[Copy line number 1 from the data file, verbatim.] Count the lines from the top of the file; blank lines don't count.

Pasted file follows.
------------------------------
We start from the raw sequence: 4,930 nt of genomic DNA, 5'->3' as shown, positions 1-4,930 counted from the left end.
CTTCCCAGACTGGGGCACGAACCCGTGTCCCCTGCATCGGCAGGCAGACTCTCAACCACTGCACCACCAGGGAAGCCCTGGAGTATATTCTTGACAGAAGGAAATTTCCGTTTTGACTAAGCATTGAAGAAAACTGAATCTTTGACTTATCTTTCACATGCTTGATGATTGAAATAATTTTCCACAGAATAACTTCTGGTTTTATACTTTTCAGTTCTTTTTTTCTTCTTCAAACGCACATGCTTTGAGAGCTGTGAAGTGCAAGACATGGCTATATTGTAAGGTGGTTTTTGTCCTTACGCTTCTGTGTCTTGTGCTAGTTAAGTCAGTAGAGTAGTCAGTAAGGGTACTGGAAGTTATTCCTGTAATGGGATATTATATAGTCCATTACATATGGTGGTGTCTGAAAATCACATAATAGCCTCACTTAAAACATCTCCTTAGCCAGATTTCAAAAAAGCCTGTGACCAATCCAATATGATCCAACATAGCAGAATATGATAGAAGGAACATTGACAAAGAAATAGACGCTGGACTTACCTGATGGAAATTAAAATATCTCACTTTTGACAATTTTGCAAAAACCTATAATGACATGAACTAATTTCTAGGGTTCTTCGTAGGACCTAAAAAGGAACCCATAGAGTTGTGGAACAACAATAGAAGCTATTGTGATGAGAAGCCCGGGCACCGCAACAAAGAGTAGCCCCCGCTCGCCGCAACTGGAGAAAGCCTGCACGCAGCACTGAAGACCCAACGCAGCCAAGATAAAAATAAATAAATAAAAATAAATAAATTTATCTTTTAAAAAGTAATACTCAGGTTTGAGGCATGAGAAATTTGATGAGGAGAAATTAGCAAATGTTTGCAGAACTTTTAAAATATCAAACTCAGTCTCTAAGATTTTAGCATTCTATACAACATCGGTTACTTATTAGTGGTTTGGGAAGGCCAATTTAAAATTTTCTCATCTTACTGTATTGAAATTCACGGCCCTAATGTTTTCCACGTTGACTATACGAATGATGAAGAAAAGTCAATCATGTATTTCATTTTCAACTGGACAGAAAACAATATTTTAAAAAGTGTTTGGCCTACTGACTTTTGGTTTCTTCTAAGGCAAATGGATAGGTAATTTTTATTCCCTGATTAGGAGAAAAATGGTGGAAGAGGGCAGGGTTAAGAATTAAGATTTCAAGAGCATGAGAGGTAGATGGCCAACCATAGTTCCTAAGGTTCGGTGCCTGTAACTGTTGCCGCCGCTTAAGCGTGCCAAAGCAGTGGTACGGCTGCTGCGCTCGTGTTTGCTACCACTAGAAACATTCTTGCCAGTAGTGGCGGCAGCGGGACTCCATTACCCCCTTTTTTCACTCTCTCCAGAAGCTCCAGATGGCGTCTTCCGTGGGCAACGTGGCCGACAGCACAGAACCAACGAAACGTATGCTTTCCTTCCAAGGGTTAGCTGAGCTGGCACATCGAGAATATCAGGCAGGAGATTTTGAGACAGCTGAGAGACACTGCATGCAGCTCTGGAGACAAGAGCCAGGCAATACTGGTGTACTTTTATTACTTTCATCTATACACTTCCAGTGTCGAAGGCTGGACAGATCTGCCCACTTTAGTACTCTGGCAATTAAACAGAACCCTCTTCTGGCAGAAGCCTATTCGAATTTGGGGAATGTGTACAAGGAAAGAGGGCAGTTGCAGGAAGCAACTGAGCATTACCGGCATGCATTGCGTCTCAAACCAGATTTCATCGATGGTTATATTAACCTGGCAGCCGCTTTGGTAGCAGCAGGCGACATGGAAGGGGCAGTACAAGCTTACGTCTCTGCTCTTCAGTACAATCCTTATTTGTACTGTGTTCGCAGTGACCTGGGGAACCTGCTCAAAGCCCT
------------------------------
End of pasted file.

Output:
We start from the raw sequence: 4,930 nt of genomic DNA, 5'->3' as shown, positions 1-4,930 counted from the left end.